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Cymraeg

Research

University Graduate College: Enhancing the experience of Postgraduate Researchers

Humanities and Social Sciences

Unlike most lab-based research, Humanities and Social Sciences students tend to organise their own research activities.

Supervision and working methods

Students have a personal programme of study specific to their own project and way of working.

Each student will also have a series of meetings with a supervisor to work through ideas and present findings. Together, they will define a research plan and tackle problems arising.

Whilst students will usually define their own research projects, it is expected that the supervisor will have some expertise in the field.

The supervisor acts as a mentor, providing access to a large base of knowledge and giving advice on relevant sources, texts and approaches.

Research groups

Students also work as part of a departmental research group in which each member (students and academic staff) has a similar research field. Students are encouraged to meet, discuss ideas and develop collaborative projects with the group.

Research groups engage in workshops, seminars and meetings for members discuss their research. This creates a healthy atmosphere and ensures students don’t feel isolated.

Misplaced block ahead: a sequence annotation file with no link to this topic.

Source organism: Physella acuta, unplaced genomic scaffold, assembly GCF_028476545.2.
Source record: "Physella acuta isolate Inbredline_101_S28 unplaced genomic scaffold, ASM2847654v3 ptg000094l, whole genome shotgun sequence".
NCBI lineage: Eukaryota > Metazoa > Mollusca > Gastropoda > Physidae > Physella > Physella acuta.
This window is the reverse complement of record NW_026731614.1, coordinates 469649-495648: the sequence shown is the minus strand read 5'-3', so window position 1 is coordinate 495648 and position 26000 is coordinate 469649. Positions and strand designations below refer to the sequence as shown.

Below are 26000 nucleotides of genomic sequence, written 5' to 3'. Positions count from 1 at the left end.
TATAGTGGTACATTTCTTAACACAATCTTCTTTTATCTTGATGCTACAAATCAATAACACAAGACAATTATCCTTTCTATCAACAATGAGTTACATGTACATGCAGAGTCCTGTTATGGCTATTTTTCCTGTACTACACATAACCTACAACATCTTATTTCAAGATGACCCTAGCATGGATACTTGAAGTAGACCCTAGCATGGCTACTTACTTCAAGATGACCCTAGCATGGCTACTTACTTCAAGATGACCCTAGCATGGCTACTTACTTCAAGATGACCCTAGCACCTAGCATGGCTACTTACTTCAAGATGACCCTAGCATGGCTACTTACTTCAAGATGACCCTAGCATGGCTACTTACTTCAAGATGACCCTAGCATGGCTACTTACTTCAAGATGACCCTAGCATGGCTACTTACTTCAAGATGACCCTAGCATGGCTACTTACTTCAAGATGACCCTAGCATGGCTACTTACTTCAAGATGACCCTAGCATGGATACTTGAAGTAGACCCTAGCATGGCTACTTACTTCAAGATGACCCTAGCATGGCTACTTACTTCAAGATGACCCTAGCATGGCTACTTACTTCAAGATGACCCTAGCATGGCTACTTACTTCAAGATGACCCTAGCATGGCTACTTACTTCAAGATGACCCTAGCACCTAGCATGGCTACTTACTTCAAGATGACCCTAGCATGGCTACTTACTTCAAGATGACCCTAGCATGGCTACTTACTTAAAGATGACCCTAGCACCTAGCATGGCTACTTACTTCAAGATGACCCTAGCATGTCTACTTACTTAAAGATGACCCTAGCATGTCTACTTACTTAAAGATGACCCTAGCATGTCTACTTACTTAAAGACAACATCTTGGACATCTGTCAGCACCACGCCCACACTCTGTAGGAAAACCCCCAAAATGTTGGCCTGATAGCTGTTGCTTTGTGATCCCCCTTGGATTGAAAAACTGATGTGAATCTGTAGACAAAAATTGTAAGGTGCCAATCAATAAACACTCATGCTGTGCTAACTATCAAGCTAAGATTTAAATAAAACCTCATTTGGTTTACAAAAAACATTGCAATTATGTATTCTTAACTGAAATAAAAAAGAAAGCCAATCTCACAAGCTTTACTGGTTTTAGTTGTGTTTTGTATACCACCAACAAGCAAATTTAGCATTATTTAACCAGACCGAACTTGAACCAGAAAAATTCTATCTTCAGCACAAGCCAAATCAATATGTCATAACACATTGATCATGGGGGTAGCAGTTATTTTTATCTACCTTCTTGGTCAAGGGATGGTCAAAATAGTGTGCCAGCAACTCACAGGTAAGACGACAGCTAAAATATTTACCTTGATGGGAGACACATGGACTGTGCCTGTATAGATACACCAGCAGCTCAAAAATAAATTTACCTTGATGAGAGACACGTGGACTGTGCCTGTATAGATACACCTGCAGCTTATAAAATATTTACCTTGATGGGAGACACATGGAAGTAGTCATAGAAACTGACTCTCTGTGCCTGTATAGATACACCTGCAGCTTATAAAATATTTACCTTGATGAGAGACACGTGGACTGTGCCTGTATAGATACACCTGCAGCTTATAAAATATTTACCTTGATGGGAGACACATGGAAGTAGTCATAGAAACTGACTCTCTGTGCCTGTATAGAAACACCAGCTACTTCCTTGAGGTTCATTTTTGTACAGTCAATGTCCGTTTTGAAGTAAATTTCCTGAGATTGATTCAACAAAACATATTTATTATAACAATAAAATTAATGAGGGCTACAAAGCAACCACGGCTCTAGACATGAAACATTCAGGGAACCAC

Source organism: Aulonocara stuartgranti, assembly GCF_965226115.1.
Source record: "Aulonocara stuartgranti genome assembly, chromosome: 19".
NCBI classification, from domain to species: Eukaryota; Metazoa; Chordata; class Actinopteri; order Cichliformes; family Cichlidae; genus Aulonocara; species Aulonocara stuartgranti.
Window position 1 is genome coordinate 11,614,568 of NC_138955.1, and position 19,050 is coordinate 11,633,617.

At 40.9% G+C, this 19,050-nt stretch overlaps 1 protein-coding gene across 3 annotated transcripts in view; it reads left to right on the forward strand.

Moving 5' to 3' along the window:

"Cardiff was right for me because the research being undertaken in critical theory, politics and philosophy very closely matched my own interests. I was also very impressed by the friendly and enthusiastic correspondence from the person who was eventually to become my supervisor.

Rather than applying directly to the university, I spent some months in contact with my supervisor prior to starting the course, working to refine my initial research ideas into a solid research proposal. Such preparation, and the continued contact with the school throughout the application process, helped me to make the transition from Masters student in the North East of England to PhD candidate in the south of Wales with far less difficulty than might be expected."

Phil Roberts, Final year PhD student, School of English, Communication and Philosophy

Postgraduate